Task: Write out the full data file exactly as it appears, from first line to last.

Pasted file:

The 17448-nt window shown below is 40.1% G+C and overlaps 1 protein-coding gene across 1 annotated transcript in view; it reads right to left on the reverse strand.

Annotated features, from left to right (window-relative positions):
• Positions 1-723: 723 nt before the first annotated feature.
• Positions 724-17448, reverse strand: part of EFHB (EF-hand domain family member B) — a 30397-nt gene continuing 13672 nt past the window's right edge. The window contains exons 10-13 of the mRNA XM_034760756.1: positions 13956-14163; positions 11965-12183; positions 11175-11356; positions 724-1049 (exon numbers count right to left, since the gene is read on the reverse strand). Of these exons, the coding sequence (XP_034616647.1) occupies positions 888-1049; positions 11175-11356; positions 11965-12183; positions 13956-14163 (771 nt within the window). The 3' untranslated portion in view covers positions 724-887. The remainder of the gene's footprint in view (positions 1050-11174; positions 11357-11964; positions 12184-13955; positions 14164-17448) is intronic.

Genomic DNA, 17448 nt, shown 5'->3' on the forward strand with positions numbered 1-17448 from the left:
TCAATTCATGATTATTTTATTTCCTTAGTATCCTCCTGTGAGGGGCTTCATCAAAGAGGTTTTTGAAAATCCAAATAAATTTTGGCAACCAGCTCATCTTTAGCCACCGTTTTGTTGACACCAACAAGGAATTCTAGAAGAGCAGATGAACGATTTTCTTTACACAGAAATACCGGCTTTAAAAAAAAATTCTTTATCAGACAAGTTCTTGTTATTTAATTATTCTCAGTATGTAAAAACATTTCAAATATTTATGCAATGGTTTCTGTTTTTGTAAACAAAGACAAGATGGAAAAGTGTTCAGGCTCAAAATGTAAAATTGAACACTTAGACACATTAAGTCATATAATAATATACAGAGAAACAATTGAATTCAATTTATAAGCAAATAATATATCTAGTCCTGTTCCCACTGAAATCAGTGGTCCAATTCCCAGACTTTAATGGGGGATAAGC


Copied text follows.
The 17448-nt window shown below is 40.1% G+C and overlaps 1 protein-coding gene across 1 annotated transcript in view; it reads right to left on the reverse strand.

Annotated features, from left to right (window-relative positions):
• Positions 1-723: 723 nt before the first annotated feature.
• Positions 724-17448, reverse strand: part of EFHB (EF-hand domain family member B) — a 30397-nt gene continuing 13672 nt past the window's right edge. The window contains exons 10-13 of the mRNA XM_034760756.1: positions 13956-14163; positions 11965-12183; positions 11175-11356; positions 724-1049 (exon numbers count right to left, since the gene is read on the reverse strand). Of these exons, the coding sequence (XP_034616647.1) occupies positions 888-1049; positions 11175-11356; positions 11965-12183; positions 13956-14163 (771 nt within the window). The 3' untranslated portion in view covers positions 724-887. The remainder of the gene's footprint in view (positions 1050-11174; positions 11357-11964; positions 12184-13955; positions 14164-17448) is intronic.

Genomic DNA, 17448 nt, shown 5'->3' on the forward strand with positions numbered 1-17448 from the left:
TCAATTCATGATTATTTTATTTCCTTAGTATCCTCCTGTGAGGGGCTTCATCAAAGAGGTTTTTGAAAATCCAAATAAATTTTGGCAACCAGCTCATCTTTAGCCACCGTTTTGTTGACACCAACAAGGAATTCTAGAAGAGCAGATGAACGATTTTCTTTACACAGAAATACCGGCTTTAAAAAAAAATTCTTTATCAGACAAGTTCTTGTTATTTAATTATTCTCAGTATGTAAAAACATTTCAAATATTTATGCAATGGTTTCTGTTTTTGTAAACAAAGACAAGATGGAAAAGTGTTCAGGCTCAAAATGTAAAATTGAACACTTAGACACATTAAGTCATATAATAATATACAGAGAAACAATTGAATTCAATTTATAAGCAAATAATATATCTAGTCCTGTTCCCACTGAAATCAGTGGTCCAATTCCCAGACTTTAATGGGGGATAAGC